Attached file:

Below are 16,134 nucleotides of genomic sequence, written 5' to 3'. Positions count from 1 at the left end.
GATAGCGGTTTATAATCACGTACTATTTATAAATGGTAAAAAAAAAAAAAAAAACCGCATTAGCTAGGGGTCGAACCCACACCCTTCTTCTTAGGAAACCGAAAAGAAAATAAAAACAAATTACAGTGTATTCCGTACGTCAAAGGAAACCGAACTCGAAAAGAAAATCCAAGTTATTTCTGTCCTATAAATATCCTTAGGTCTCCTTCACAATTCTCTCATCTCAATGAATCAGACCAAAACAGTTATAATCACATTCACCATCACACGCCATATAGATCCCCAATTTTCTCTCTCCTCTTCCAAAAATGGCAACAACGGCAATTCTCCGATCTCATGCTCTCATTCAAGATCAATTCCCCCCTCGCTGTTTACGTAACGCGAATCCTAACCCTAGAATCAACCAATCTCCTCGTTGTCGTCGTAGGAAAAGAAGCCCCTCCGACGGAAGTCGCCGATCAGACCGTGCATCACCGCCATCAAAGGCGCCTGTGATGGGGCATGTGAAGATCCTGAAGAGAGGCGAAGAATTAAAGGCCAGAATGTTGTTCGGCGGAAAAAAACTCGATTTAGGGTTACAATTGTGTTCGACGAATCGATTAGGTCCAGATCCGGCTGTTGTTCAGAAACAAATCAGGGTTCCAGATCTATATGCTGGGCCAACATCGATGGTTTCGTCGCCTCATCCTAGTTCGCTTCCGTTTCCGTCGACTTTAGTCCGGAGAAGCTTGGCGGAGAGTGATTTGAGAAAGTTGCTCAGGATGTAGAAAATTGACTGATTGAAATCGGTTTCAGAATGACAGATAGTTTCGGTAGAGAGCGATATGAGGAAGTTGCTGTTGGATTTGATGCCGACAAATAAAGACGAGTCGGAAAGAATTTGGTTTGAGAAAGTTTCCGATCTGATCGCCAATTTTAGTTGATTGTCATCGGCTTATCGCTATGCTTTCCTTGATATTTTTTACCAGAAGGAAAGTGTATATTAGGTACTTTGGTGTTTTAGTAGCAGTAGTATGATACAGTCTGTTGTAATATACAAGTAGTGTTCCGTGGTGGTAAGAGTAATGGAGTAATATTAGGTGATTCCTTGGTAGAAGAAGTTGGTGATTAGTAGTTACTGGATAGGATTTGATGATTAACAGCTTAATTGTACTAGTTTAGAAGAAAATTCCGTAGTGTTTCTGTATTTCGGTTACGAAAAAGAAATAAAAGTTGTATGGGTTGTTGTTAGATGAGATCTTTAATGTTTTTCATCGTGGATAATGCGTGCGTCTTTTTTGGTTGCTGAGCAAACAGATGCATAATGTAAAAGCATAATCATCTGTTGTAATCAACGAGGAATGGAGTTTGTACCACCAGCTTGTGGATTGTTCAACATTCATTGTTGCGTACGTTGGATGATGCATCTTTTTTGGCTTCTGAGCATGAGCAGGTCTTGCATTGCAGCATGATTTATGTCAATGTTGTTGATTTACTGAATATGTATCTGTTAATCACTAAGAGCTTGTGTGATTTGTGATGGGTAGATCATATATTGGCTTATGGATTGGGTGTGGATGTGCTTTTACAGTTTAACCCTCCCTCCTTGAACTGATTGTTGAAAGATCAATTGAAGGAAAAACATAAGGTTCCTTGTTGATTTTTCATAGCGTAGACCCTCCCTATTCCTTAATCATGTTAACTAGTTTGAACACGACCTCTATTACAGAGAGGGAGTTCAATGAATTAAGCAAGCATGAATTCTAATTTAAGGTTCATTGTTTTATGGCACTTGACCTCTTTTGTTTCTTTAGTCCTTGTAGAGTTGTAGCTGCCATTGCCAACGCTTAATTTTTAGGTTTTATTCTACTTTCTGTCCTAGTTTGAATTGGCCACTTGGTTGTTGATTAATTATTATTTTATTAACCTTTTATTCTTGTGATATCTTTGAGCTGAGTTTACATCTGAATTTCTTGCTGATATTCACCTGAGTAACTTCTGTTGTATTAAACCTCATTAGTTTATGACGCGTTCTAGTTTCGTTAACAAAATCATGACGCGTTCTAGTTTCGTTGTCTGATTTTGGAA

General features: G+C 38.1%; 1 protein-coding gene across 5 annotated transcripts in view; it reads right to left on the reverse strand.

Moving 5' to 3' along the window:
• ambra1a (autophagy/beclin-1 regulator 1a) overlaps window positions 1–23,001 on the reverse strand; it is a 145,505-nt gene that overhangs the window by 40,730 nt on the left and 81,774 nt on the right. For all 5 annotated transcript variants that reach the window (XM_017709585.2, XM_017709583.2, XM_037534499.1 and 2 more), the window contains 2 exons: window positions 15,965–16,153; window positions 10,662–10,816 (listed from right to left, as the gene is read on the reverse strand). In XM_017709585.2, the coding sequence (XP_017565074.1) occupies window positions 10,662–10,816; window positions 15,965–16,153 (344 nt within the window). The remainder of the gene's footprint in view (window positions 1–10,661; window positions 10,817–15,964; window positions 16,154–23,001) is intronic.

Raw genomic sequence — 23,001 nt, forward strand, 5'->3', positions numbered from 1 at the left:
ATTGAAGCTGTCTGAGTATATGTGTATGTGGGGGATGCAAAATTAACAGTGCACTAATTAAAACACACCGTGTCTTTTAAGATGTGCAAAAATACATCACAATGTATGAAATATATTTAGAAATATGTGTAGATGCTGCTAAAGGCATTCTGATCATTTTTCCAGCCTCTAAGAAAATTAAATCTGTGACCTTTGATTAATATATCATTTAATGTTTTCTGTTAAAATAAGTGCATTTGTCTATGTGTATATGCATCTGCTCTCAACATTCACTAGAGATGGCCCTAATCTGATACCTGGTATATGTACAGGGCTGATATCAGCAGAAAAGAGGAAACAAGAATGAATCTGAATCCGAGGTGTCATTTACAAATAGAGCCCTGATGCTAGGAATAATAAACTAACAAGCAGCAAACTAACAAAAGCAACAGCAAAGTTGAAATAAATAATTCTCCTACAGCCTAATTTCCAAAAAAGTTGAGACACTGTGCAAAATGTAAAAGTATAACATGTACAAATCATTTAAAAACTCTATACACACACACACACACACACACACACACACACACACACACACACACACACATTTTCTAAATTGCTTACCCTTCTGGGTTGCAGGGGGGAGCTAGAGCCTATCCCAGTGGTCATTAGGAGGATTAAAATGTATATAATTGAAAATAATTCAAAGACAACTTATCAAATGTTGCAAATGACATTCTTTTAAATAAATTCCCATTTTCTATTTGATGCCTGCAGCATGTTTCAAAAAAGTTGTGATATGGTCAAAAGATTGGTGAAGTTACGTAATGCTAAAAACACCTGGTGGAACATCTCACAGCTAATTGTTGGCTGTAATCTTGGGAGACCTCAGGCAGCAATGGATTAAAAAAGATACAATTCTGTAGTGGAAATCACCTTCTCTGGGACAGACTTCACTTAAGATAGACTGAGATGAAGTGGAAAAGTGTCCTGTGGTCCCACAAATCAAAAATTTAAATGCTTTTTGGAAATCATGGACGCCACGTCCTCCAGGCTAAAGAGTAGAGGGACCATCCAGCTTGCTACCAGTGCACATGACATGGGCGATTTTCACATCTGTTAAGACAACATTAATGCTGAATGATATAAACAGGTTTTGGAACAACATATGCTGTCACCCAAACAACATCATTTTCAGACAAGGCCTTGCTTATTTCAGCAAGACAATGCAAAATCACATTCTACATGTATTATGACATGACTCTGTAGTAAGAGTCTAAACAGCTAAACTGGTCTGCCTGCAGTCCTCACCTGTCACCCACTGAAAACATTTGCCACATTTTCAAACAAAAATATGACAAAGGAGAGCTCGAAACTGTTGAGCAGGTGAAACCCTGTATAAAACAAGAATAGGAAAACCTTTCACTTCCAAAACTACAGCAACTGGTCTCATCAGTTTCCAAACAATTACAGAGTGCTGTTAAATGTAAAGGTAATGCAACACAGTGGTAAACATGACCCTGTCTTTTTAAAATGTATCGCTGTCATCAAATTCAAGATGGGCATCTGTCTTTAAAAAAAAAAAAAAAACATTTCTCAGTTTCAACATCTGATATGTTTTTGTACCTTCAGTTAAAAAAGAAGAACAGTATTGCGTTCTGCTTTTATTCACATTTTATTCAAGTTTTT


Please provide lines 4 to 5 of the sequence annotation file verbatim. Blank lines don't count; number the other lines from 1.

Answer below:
Moving 5' to 3' along the window:
• ambra1a (autophagy/beclin-1 regulator 1a) overlaps window positions 1–23,001 on the reverse strand; it is a 145,505-nt gene that overhangs the window by 40,730 nt on the left and 81,774 nt on the right. For all 5 annotated transcript variants that reach the window (XM_017709585.2, XM_017709583.2, XM_037534499.1 and 2 more), the window contains 2 exons: window positions 15,965–16,153; window positions 10,662–10,816 (listed from right to left, as the gene is read on the reverse strand). In XM_017709585.2, the coding sequence (XP_017565074.1) occupies window positions 10,662–10,816; window positions 15,965–16,153 (344 nt within the window). The remainder of the gene's footprint in view (window positions 1–10,661; window positions 10,817–15,964; window positions 16,154–23,001) is intronic.